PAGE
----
According to estimates calculated by the American Obesity Association, the costs related to obesity exceed $200 billion per year in the United States alone.
Gastric bypass surgery is a drastic and permanent alteration to a person's body and should only be considered after all other weight loss options have failed. The surgery is generally recommended for those who are diagnosed as morbidly obese (at least 100 pounds overweight for a man or 80 pounds overweight for a woman), have been overweight at least five years and have been unable to lose a significant amount of weight thru diet and exercise alone.
One of the most basic standards used to determine if a person is a good candidate for gastric bypass surgery is a persons Body Mass Index (BMI). The BMI is based on a person's height and weight and used to determine if a person is a healthy weight, overweight, obese, or morbidly obese. Gastric bypass surgery is considered for people who are morbidly obese, defined as having a BMI of 40 or higher (which is comparable to excess weight of 100 pounds in men or 80 pounds in women). Gastric bypass surgery may also be considered if a person's BMI is 35 or higher with other serious health conditions that are associated with obesity. Some of the most common obesity co-morbidities are diabetes type 2, severe sleep apnea, heart disease, hypertension (high blood pressure), and high cholesterol levels.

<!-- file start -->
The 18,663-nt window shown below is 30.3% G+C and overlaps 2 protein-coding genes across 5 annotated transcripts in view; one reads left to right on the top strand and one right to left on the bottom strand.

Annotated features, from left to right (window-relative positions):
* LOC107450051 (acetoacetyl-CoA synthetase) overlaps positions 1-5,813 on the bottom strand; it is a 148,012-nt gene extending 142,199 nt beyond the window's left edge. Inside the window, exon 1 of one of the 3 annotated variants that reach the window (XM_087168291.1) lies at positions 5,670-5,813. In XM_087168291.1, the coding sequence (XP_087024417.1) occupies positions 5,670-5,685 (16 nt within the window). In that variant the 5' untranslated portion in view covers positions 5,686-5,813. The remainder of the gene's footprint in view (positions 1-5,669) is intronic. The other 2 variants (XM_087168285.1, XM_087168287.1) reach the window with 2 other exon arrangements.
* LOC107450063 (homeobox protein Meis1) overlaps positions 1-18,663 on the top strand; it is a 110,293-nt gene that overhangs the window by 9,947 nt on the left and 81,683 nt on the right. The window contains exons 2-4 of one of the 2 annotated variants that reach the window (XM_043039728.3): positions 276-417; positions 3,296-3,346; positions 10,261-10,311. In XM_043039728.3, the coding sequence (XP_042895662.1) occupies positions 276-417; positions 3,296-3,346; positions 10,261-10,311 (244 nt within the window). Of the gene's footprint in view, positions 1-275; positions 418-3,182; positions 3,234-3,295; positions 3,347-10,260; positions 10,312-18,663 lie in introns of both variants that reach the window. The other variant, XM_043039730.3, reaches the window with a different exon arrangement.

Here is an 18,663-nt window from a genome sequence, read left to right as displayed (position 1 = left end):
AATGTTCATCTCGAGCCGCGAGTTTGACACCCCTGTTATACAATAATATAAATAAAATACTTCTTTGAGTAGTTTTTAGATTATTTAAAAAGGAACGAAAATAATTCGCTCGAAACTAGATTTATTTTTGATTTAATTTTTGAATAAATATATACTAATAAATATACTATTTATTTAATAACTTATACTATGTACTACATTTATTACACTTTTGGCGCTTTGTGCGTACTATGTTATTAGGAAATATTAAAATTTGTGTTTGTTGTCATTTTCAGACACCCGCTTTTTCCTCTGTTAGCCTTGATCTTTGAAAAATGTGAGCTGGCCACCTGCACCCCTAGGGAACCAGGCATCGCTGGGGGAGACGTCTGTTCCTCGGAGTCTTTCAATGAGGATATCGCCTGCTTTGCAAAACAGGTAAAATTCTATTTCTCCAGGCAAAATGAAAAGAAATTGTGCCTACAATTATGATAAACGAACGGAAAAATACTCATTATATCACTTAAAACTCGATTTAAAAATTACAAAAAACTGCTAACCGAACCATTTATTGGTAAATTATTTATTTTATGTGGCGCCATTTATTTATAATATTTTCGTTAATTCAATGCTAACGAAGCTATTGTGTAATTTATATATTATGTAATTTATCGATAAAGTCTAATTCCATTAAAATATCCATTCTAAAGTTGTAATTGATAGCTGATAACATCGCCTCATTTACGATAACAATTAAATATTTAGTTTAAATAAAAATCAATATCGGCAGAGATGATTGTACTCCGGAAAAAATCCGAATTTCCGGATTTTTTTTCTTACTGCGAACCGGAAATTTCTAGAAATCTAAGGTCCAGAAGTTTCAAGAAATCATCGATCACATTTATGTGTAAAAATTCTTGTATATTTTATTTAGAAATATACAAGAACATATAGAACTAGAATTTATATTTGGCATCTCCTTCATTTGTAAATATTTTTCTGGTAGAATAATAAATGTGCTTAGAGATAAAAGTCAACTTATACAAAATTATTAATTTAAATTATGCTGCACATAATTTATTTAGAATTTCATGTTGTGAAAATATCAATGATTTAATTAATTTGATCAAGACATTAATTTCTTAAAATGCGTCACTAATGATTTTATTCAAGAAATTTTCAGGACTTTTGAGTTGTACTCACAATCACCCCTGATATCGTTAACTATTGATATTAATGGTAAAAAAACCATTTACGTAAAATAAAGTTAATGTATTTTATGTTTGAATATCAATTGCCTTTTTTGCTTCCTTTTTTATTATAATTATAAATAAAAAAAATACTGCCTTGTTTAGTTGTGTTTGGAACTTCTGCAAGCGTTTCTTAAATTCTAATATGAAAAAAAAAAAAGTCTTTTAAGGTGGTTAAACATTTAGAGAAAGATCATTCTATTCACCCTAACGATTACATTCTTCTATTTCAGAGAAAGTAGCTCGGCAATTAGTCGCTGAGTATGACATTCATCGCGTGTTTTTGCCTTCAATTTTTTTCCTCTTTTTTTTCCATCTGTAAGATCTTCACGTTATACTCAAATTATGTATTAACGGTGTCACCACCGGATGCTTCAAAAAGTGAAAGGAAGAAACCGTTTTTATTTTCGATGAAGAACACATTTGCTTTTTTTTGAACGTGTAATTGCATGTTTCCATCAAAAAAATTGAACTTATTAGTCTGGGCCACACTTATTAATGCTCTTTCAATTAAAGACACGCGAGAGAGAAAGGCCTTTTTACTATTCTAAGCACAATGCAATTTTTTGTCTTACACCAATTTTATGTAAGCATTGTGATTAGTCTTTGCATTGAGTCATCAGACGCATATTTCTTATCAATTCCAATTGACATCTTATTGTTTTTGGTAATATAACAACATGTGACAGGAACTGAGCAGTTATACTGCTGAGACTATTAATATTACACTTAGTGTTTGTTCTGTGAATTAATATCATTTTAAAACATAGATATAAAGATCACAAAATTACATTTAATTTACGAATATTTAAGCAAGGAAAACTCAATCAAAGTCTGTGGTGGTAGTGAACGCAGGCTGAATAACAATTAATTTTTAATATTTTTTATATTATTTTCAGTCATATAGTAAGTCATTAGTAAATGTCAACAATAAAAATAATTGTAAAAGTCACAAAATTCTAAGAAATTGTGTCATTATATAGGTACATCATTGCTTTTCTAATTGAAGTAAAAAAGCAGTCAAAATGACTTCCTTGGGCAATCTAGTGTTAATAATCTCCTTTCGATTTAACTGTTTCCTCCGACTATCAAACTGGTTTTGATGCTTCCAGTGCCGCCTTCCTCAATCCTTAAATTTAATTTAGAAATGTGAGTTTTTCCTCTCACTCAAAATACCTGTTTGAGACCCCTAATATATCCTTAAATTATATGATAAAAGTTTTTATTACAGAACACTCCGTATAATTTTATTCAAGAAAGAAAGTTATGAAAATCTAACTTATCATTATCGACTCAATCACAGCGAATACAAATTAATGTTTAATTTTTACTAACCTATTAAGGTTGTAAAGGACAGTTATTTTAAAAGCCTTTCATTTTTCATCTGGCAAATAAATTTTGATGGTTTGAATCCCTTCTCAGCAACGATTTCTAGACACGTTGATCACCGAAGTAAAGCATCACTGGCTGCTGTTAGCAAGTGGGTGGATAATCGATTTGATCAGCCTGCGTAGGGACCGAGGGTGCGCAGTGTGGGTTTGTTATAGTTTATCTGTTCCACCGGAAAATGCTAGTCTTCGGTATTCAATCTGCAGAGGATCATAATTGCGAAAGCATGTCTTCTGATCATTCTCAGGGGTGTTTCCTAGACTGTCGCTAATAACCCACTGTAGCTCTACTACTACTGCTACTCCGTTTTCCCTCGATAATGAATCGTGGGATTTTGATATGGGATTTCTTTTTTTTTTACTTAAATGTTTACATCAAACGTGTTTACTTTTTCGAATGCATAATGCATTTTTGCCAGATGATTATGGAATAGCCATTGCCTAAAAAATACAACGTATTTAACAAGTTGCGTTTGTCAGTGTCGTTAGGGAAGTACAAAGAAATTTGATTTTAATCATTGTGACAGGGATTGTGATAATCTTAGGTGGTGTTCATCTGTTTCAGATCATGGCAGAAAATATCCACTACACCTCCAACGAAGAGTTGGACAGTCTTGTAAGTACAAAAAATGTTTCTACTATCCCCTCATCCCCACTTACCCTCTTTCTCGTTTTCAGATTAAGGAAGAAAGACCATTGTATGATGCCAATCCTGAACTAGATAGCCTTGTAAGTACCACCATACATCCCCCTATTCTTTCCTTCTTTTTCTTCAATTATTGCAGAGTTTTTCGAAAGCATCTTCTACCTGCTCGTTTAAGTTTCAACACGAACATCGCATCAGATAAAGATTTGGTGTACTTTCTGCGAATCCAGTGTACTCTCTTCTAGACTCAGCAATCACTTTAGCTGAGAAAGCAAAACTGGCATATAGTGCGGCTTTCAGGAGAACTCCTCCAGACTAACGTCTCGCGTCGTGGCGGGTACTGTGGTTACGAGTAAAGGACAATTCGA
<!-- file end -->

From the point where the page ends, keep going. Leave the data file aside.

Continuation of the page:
If you are looking into your weight loss options and considering gastric bypass surgery, the first step is to schedule a consultation with your primary care doctor. Your primary care doctor can answer your health questions, provide medical advice, and discuss your weight loss options including the various weight loss surgery procedures. Although your primary care doctor is not the surgeon who will perform the gastric bypass procedure, he or she will make the initial recommendation for weight loss surgery.
If your doctor determines that weight loss surgery is a beneficial option for you to consider at this time, he or she will then refer you to a bariatric surgeon (a specialist in obesity and weight loss surgery). If the bariatric surgeon agrees that you are a good candidate for weight loss surgery and that you seem to be committed to making the necessary changes, then the gastric bypass procedure may be the right tool to help you lose the excess weight.
In order to determine if you are a good candidate for the gastric bypass procedure, your doctor will review your medical history and weight loss history. The doctor will take into account your age, weight, and any existing health conditions, especially those that are weight-related such as diabetes, high cholesterol, high blood pressure, sleep apnea, or heart disease. They will ask about your weight loss attempts with diets, over-the-counter or prescription drugs, or exercise programs, and if you have participated in a medically supervised weight loss program.